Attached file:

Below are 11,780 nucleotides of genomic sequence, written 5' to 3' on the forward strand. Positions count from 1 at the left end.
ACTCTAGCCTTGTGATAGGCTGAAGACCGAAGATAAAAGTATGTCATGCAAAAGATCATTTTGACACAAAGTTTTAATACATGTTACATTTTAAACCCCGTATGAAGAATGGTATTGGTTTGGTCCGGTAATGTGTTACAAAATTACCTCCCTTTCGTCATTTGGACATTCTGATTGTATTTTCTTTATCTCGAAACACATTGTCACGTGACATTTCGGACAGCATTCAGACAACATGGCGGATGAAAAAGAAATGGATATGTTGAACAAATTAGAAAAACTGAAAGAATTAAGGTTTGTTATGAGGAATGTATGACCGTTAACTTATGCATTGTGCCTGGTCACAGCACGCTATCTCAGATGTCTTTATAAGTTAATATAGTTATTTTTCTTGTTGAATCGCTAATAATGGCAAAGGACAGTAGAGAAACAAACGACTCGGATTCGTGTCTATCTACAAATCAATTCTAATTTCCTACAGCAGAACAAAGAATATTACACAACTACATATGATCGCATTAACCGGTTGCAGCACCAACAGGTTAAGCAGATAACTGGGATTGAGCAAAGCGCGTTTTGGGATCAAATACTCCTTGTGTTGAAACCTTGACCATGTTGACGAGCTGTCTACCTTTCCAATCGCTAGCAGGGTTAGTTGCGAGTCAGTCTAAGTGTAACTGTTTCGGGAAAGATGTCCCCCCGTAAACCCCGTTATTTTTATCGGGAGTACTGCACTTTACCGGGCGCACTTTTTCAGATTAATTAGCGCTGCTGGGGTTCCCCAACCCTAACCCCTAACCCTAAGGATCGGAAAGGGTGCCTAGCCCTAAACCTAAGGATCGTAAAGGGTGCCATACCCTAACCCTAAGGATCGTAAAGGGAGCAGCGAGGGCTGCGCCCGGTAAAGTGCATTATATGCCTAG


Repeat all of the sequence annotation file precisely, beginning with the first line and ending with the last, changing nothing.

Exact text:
Below are 11,780 nucleotides of genomic sequence, written 5' to 3' on the forward strand. Positions count from 1 at the left end.
ACTCTAGCCTTGTGATAGGCTGAAGACCGAAGATAAAAGTATGTCATGCAAAAGATCATTTTGACACAAAGTTTTAATACATGTTACATTTTAAACCCCGTATGAAGAATGGTATTGGTTTGGTCCGGTAATGTGTTACAAAATTACCTCCCTTTCGTCATTTGGACATTCTGATTGTATTTTCTTTATCTCGAAACACATTGTCACGTGACATTTCGGACAGCATTCAGACAACATGGCGGATGAAAAAGAAATGGATATGTTGAACAAATTAGAAAAACTGAAAGAATTAAGGTTTGTTATGAGGAATGTATGACCGTTAACTTATGCATTGTGCCTGGTCACAGCACGCTATCTCAGATGTCTTTATAAGTTAATATAGTTATTTTTCTTGTTGAATCGCTAATAATGGCAAAGGACAGTAGAGAAACAAACGACTCGGATTCGTGTCTATCTACAAATCAATTCTAATTTCCTACAGCAGAACAAAGAATATTACACAACTACATATGATCGCATTAACCGGTTGCAGCACCAACAGGTTAAGCAGATAACTGGGATTGAGCAAAGCGCGTTTTGGGATCAAATACTCCTTGTGTTGAAACCTTGACCATGTTGACGAGCTGTCTACCTTTCCAATCGCTAGCAGGGTTAGTTGCGAGTCAGTCTAAGTGTAACTGTTTCGGGAAAGATGTCCCCCCGTAAACCCCGTTATTTTTATCGGGAGTACTGCACTTTACCGGGCGCACTTTTTCAGATTAATTAGCGCTGCTGGGGTTCCCCAACCCTAACCCCTAACCCTAAGGATCGGAAAGGGTGCCTAGCCCTAAACCTAAGGATCGTAAAGGGTGCCATACCCTAACCCTAAGGATCGTAAAGGGAGCAGCGAGGGCTGCGCCCGGTAAAGTGCATTATATGCCTAG